Fundraising Auctioneer - Scott Robertson Auctioneers Blog

Fundraising Auctioneer

Scott Robertson Auctioneers Blog

The 2017 Celebrity Martini Glass Auction of Naples FL raised another record setting amount of $600,000+! Scott Robertson Auctioneers has been honored to play a role in the fundraising efforts of the CMGA for the past 5 years.

Brenda Melton & Scott Robertson

 

Since its inception in 2010 the event has grown exponentially due to the vision, hard work and perseverance of its Founder, Brenda Melton.
Brenda founded this event to fulfill the mission of making a difference through the power of art.  To do so, she gathered a roster of martini glasses autographed by celebrities or American heroes and then enlisted noted artists to add their designs to the glasses. All while keeping with the personality and accomplishments of their signers.  
Brenda stated “When I brought Scott Robertson Auctioneers in to conduct and consult for the CMGA, I knew it was the right thing to do but it was scary. Previously a professional auctioneer volunteered their time, which was wonderful, but I knew we needed to take the fundraising portion of the event up to a higher level. The year before Scott came in the event raised $90,000, this years event raised $650,000. In the past 5 years we have raised a total of almost $2 million. which is nothing short of amazing.”
This year’s invitation only event took place on March 26, 2017 and is a prime example of how passion and dedication can pay off in a big way for a non-profit organization. Funds raised at this year’s auction will benefit the PAWS Assistance Dogs organization.  PAWS breeds, trains and places support and therapy dogs with children and veterans who have physical, neurological and developmental disabilities.
 

A highlight of the live auction was the martini glass signed by Lin-Manuel Miranda of Hamilton fame.  The glass was beautifully designed and once the bidding reached $20,000 for the glass, generous supporters Jay & Patty Baker stepped up and offered to donate 2 exclusive tickets to a Hamilton show on Broadway.  The tickets increased the value of the package to $40,000 with the Bakers being the winning bidders. At that moment, Patty with a gleam in her eyes announced, “Scott I will donate the tickets to the auction if you sell them right now”. The bidding escalated to $15,000 for the pair of tickets, thus bringing the total value of the package to $55,000.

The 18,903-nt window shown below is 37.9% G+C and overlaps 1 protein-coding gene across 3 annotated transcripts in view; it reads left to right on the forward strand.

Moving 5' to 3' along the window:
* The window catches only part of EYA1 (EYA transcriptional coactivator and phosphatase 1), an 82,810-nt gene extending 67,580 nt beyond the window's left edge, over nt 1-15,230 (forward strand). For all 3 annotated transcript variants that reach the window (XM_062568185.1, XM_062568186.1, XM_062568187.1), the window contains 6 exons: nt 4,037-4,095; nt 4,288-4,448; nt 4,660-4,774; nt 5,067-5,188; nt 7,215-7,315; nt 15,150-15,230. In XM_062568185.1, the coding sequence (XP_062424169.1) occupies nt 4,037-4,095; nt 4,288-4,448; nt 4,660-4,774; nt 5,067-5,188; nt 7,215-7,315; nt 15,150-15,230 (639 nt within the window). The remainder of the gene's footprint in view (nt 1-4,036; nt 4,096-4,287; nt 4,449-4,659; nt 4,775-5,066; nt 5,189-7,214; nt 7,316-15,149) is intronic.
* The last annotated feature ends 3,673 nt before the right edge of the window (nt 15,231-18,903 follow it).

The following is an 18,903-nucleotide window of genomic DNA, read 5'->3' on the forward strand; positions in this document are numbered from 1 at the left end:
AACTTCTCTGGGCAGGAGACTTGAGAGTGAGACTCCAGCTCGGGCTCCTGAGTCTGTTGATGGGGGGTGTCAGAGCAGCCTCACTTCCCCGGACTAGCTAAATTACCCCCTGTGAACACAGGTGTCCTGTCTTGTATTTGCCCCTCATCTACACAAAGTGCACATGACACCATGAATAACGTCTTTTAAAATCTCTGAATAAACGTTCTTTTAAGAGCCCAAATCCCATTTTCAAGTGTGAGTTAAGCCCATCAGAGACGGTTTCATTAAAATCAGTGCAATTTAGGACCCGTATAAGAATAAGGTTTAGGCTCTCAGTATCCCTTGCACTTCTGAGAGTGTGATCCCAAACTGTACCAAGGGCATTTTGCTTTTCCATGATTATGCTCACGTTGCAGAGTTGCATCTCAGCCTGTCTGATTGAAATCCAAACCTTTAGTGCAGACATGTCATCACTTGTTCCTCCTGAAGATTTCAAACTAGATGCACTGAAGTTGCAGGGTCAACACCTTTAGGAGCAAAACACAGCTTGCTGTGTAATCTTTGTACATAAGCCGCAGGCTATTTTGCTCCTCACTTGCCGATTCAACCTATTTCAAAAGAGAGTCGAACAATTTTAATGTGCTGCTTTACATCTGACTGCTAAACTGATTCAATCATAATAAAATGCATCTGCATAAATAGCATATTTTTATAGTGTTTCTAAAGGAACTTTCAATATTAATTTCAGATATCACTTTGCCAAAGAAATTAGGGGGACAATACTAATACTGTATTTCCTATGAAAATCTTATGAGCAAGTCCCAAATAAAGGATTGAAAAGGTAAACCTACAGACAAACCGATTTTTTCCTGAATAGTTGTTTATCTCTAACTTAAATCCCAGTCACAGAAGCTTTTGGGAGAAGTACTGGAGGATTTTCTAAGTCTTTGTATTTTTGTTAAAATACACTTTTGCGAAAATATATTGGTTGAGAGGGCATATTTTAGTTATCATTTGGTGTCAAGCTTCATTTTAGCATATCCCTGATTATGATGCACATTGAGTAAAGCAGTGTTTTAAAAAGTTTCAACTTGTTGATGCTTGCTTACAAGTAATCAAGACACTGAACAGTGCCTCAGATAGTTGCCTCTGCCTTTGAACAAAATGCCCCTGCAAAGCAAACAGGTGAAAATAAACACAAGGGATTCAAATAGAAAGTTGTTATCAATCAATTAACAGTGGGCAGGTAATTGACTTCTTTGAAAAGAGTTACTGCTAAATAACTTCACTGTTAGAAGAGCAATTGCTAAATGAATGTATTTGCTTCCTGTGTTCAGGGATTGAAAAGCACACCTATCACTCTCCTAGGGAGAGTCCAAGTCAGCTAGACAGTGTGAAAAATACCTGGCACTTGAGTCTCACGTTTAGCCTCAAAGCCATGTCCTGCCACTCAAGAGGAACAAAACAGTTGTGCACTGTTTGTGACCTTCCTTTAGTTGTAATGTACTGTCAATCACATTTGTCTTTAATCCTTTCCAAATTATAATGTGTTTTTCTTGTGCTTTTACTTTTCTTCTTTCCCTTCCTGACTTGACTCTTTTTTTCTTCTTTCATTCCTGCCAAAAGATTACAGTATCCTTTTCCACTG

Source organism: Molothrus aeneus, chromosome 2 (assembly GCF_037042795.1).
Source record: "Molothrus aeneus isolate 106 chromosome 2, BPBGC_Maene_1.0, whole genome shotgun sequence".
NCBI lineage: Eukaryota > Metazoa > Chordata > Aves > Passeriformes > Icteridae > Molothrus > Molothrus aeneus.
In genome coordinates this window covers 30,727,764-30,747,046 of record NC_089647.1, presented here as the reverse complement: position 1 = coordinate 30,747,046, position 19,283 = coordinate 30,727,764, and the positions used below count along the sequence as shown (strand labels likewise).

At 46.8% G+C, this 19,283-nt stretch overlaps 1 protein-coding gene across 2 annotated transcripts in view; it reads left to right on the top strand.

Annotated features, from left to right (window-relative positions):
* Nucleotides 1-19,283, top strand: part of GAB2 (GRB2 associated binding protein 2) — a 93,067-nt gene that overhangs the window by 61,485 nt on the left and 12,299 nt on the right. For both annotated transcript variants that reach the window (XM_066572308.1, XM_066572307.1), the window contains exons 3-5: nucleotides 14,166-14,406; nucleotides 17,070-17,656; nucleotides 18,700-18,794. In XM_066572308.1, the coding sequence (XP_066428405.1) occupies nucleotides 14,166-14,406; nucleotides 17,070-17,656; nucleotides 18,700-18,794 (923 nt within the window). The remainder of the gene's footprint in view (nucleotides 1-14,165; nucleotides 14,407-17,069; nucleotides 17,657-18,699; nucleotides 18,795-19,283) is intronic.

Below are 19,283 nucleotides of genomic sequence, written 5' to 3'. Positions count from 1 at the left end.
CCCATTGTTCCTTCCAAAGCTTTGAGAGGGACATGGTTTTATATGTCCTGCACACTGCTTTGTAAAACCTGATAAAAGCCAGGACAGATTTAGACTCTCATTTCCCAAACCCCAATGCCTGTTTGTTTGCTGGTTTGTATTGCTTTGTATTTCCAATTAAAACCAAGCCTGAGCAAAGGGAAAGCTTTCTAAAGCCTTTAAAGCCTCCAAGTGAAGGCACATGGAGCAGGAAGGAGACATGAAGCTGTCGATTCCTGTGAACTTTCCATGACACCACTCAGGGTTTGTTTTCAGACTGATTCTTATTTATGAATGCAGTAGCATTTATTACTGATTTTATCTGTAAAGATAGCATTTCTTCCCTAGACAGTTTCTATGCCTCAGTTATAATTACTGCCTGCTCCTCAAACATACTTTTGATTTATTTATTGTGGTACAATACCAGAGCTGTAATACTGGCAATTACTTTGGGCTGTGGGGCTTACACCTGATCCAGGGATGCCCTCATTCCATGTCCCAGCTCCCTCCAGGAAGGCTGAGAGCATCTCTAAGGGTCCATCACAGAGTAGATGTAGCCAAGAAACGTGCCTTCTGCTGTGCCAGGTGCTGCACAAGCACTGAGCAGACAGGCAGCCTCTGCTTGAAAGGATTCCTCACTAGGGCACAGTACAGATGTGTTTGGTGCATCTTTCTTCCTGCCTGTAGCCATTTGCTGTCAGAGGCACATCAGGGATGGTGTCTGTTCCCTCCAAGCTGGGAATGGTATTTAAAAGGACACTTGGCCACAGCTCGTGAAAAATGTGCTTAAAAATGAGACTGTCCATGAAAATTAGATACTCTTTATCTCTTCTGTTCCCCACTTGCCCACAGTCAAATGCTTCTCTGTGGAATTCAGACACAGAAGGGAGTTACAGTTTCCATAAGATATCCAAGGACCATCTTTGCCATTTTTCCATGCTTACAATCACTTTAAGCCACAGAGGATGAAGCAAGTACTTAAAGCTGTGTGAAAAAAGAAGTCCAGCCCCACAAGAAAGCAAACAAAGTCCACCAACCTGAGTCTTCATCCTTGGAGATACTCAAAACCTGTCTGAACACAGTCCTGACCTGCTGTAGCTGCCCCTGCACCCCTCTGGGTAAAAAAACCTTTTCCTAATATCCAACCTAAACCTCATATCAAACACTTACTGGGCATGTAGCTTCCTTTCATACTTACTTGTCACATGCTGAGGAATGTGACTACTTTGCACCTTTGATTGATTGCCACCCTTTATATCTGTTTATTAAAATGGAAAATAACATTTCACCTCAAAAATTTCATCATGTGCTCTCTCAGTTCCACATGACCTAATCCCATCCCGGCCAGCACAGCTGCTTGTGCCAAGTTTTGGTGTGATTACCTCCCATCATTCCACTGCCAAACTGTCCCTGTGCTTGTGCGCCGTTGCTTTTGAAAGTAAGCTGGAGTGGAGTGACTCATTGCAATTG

CMGA is yet another glowing example of how a proven need, motivated chairs, engaged donors, great product when combined with a driving force on stage (Scott Robertson Auctioneers) are a winning combination!

Not All Items Belong in the Live Auction

Posted by Jessica Geer On April 6th

After 20-plus years as a Professional Benefit Auctioneer, I’ve seen charities and organizations make plenty of mistakes when it comes to the Live Auction portion of their fundraising event. Here’s one of the biggest:

Charities or organizations intentionally decide to have items in their live auction which they feel all attendees can afford.

You know the drill – putting three or four items up for bid, in the live auction, that will meet everyone’s price point. By doing this you probably feel better because now everyone can participate in the excitement and have the chance to take something home at the end of the night.

This sure sounds like a great idea. The problem is – come Monday morning – your bottom line will suffer.

You must remember, it takes as much time, effort and energy to auction low priced items as it does more expensive items – and for less money.

Here’s a great example –

You have a trip valued at $3,000 – $5,000 vs. an item in the $20,000 – $25,000 range. Even if the trip would get the top bid of $5,000 – the charity leaves potentially $20,000 on the table. Add that up three to four times during a live auction and you begin to see my point.

(For the record, at your event the “affordable items” may be $300-$500 with the “expensive items” going for $2,000. The percentages are still the same as will be your feelings on Monday morning following the auction.)